The Beloved Western You Didn't Realize Kurt Russell Helped Direct

In the annals of modern Westerns, "Tombstone" rides tall in the saddle, and in terms of sheer star power, few other Westerns could beat its ensemble cast in a shootout. Yet the 1993 film, credited to George P. Cosmatos, director of "Rambo: First Blood Part II" and father of Panos Cosmatos ("Mandy"), did not have the smoothest production. In the years since its release, stars Kurt Russell and Val Kilmer have both come out and said that Russell himself shot-listed and effectively directed or co-directed the movie.

Screenwriter Kevin Jarre ("Glory") was originally set to direct his own script for "Tombstone," but producers fired him after a month, bringing in Cosmatos at the last minute. Cosmatos died in 2005, and the year after that, Russell sat down for an interview with True West, where he gave his own account of what happened behind the scenes of "Tombstone." He said:

"I backed the director; the director got fired, so we brought in a guy to be a ghost director. They wanted me to take over the movie. I said, 'I'll do it, but I don't want to put my name on it. I don't want to be the guy.' I said to George, 'I'm going to give you a shot list every night, and that's what's going to be.' I'd go to George's room, give him the shot list for the next day, that was the deal. 'George I don't want any arguments. This is what it is. This is what the job is.'

"I got him from [Sylvester] Stallone—called up Sly, said I need a guy. Sly did the same thing with 'Rambo 2' with George. And I said to George, 'While you're alive George, I won't say a goddamn thing.' "

I'm Your Huckleberry: Val Kilmer Gives His Own Account

Russell's interview reveals other fascinating bits of behind-the-scenes lore, like the fact that Kevin Costner was going to star in "Tombstone" before he backed out and decided to do "Wyatt Earp" with Lawrence Kasdan instead. Russell said that Costner was playing industry hardball and "had shut down all avenues of release" for "Tombstone" except for distributor Buena Vista Pictures. Meanwhile, there was talk of Richard Gere and Willem Dafoe playing Wyatt Earp and Doc Holliday, respectively, in "Tombstone."

Kilmer was coming off the transformative role of Jim Morrison in "The Doors," and he would ultimately give one of his signature performances as the tuberculosis-riddled yet no less dangerous gunslinger, Holliday. The actor would even name his own 2020 memoir after the quote, "I'm your Huckleberry," which Holliday utters at the end of the film as he comes walking out of the shadows to face Johnny Ringo (Michael Biehn), who was expecting to meet and defeat Earp in a showdown.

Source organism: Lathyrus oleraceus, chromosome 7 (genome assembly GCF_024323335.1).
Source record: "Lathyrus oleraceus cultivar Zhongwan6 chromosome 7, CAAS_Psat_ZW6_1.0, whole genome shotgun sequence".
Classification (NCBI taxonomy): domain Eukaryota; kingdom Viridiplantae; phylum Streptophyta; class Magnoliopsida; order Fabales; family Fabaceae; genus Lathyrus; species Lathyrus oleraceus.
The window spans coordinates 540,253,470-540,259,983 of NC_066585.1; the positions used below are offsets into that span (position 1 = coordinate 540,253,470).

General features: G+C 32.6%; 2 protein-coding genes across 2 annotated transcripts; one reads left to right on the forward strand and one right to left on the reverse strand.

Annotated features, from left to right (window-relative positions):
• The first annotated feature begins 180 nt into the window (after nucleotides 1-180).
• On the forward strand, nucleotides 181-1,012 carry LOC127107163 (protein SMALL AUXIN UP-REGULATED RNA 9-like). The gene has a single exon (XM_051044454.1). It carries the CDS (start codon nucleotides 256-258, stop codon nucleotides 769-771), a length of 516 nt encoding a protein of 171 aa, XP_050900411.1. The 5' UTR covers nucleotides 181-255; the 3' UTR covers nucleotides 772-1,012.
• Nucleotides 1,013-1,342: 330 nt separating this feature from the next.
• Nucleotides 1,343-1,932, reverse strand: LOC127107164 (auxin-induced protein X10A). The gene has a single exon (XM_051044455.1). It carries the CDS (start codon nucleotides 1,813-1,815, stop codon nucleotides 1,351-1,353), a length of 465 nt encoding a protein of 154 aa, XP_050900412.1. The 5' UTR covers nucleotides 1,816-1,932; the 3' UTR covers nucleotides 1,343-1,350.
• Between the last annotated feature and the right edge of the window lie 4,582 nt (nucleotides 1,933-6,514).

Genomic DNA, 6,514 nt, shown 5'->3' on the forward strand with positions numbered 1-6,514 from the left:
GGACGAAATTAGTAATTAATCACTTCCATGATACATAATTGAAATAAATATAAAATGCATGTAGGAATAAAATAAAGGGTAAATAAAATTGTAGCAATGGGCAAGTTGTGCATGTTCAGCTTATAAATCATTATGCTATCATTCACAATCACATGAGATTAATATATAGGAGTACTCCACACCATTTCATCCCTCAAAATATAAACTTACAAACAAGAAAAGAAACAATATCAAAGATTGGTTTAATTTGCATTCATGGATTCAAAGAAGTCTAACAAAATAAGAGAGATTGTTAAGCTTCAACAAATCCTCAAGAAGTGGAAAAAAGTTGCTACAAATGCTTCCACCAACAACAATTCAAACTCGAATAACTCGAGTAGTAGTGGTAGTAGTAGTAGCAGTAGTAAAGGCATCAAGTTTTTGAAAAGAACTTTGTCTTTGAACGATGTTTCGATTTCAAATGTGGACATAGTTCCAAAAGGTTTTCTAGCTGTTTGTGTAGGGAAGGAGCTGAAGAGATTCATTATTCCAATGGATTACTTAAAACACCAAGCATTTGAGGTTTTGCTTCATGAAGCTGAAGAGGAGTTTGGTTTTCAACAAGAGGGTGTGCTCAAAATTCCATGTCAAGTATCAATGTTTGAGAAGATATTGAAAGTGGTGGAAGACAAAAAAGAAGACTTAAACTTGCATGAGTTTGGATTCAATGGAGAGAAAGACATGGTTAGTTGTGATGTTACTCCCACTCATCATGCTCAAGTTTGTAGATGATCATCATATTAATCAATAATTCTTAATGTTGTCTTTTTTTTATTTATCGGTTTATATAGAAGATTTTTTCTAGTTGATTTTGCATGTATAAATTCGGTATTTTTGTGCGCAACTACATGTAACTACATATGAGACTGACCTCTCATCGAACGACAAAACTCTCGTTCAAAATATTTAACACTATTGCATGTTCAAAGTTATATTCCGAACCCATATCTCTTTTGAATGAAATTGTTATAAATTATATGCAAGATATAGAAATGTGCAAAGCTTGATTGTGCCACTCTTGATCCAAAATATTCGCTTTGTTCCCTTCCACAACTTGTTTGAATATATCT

In his own 2017 blog post (via The Hollywood Reporter), Kilmer confirmed details of Russell's account of the production of "Tombstone," saying:

"I was there every minute and although Kurt's version differs slightly from mine, the one thing he's totally correct about is how hard he worked the day before, for the next day's shot list, and tremendous effort he and I both put into editing, as the studio [Hollywood Pictures] wouldn't give us any extra time to make up for the whole month we lost with the first director. I watched Kurt sacrifice his own role and energy to devote himself as a storyteller, even going so far as to draw up shot lists to help our replacement director, George Cosmatos, who came in with only two days prep."

Kilmer continued:

"I have such admiration for Kurt as he basically sacrificed lots of energy that would have gone into his role, to save the film. Everyone cared, don't get me wrong, but Kurt put his money where his mouth was, and not a lot of stars extend themselves for the cast and crew. Not like he did."

Michael Biehn Chimes In

Not to be outdone, Michael Biehn took to Setting History Straight with some interesting "Tombstone" stories of his own, including an anecdote of a script reading where one hungover cast member projectile-vomited. Biehn acknowledged Kilmer's commitment to his character — noting that he showed up for the reading already knowing Latin and stayed in-character on set most of the time.

Biehn also acknowledged that Russell was probably more deserving of a directorial credit than Cosmatos, in that he helped secure financing for the film, had a leadership role on set, and participated in many of the creative discussions that a director usually would have. However, he said that Russell did not direct him personally.

Biehn's memories of the production make it sound like Jarre's firing came about not because he had fallen behind schedule, as some dubious online sources indicate, but because he was so uncompromising in his vision. That vision was a two-edged sword in that it put all the pieces in place for "Tombstone" but then stifled the collaborative spirit of its cast and crew once they were there. Yet it was baked into "Tombstone" so deep that even after Jarre's departure, "the movie directed itself," as Biehn put it.

Jarre died in 2011, so neither he nor Cosmatos are around to give their side of the story. While we may never know the full story, "Tombstone" stands as a reminder that movies are not the product of one person, but a group endeavor with many moving parts.